Helen Tam is happy she can finally buy a wide variety of special Asian products such as Chinese bayberries, jelly oranges, mangosteens, heart-shaped lemons and portunidae crabs all at one Richmond-based online shop.
Many of the items sold at Luniu Mall, an online Asian food distribution platform, can be hard to find in other Lower Mainland supermarkets.
Since Tam, a Richmond resident, started ordering groceries from Luniu Mall three years ago, she has barely visited a local supermarket.
“On this platform, I can find all kinds of Asian foods and snacks that I crave and that I can’t find elsewhere, including some ‘internet celebrity’ products that are trending in Asia,” said Tam, who orders from Luniu two to three times a week.
“The unique and wide selection of products have made it a one-stop shop for me.”
Luniu Mall, which launched in 2018 selling Asian groceries, sells exclusively online.
Since day one, its founder and CEO Leo Lu’s goal has been to bring unique, trendy Asian products to newcomers in Canada.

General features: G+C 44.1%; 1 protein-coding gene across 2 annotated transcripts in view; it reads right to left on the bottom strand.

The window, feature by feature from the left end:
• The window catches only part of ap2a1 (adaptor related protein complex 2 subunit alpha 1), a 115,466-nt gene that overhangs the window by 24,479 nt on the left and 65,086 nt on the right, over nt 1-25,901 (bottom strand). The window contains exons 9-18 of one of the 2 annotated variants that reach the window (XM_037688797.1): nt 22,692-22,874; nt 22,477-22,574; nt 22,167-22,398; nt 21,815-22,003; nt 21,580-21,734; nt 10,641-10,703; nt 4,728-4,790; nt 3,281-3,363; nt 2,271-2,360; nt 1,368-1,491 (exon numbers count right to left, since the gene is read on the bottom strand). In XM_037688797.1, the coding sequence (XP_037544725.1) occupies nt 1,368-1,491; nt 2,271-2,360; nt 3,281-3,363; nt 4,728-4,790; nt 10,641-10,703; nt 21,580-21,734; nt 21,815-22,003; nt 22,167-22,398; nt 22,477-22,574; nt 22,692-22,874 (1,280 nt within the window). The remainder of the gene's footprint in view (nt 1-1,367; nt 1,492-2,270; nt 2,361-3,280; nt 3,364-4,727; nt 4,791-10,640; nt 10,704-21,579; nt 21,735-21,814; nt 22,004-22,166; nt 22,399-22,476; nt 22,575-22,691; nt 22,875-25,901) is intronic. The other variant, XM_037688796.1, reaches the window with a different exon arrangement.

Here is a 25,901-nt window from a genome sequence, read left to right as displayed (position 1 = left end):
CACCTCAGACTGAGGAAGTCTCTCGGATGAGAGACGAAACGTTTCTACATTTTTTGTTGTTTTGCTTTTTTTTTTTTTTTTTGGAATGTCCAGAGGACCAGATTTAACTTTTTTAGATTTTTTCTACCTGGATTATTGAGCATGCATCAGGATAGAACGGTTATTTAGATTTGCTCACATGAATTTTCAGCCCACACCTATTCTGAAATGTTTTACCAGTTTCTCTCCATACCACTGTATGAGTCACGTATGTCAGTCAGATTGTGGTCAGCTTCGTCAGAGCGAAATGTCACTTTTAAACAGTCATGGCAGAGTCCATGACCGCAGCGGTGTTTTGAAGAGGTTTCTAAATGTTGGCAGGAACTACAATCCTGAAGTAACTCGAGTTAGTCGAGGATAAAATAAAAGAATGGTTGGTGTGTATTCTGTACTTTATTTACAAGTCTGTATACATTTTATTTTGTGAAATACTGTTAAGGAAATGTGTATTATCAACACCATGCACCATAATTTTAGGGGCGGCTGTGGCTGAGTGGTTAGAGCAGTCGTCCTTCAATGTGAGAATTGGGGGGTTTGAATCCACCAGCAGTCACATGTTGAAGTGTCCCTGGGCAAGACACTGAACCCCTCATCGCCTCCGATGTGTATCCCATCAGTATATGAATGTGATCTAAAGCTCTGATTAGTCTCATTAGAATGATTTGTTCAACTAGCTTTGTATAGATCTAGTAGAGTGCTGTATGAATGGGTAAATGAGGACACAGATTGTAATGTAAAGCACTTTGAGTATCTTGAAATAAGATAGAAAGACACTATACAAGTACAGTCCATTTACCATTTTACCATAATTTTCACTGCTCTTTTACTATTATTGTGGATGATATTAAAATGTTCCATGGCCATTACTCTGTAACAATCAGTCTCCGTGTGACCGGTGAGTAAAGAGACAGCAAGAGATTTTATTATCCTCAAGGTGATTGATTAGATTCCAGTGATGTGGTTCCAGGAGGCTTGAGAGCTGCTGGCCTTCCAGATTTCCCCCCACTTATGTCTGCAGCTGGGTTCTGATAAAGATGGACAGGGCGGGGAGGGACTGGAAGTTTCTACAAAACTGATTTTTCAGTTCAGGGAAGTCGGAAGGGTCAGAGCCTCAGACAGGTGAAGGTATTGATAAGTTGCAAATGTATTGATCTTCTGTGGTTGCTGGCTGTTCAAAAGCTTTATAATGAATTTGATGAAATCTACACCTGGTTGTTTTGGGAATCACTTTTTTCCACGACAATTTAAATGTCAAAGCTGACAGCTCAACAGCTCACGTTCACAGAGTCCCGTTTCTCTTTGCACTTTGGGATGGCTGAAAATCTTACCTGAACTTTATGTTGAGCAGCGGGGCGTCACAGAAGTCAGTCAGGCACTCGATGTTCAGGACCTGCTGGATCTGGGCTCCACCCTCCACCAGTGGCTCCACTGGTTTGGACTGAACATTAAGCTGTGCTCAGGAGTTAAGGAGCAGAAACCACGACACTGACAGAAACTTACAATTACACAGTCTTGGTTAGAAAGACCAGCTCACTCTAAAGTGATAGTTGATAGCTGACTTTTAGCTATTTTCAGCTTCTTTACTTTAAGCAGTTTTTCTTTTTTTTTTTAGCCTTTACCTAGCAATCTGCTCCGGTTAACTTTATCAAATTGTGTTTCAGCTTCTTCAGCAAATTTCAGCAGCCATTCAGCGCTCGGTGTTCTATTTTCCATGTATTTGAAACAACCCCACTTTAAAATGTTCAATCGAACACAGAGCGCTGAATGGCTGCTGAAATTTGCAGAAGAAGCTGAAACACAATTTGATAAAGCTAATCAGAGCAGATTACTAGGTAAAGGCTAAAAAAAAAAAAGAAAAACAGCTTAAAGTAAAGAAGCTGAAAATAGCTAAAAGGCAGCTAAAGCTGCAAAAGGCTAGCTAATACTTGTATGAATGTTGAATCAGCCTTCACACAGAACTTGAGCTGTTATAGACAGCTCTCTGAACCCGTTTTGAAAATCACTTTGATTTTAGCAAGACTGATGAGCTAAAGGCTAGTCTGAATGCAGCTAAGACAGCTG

“Many immigrants, especially young people, are looking for the same food and snacks here as what they would have had in their hometown. We can sell the products here almost simultaneously as they are launched in Asia,” said Lu.
Instead of getting the products from local wholesalers like most other supermarkets do, Luniu selects many of its products directly from the Asian market and brings them here to Canada.
“This business model gives us the unique advantage of being able to select whatever products we want to introduce to the market instead of relying on local wholesalers,” Lu said.
“If customers tell us there are any newly released food or snacks they want us to bring to Canada, or if there are any childhood snacks they want to try again, we will go to find them.”
With the popularity of Chinese social sharing platforms like Little Red Book, more and more young Chinese Canadians are looking for “internet celebrity” products, Lu added.
Lu started farming in Langley in 2014, growing unique Asian-style vegetables, such as spiky cucumbers, that were not prevalent in supermarkets at the time.
But as it proved challenging to sell all his vegetables to supermarkets, he started selling them on WeChat, a popular Chinese app. Other businesses started asking him to help sell their products on his platform, and that’s when he launched Luniu.
The business saw exponential growth during the pandemic and sales have stayed high ever since and have now expanded to Victoria.
“Keeping up with trends and finding unique products are always key to standing out in the market. We will continue to search for unique foods and bring them to the local market,” said Lu.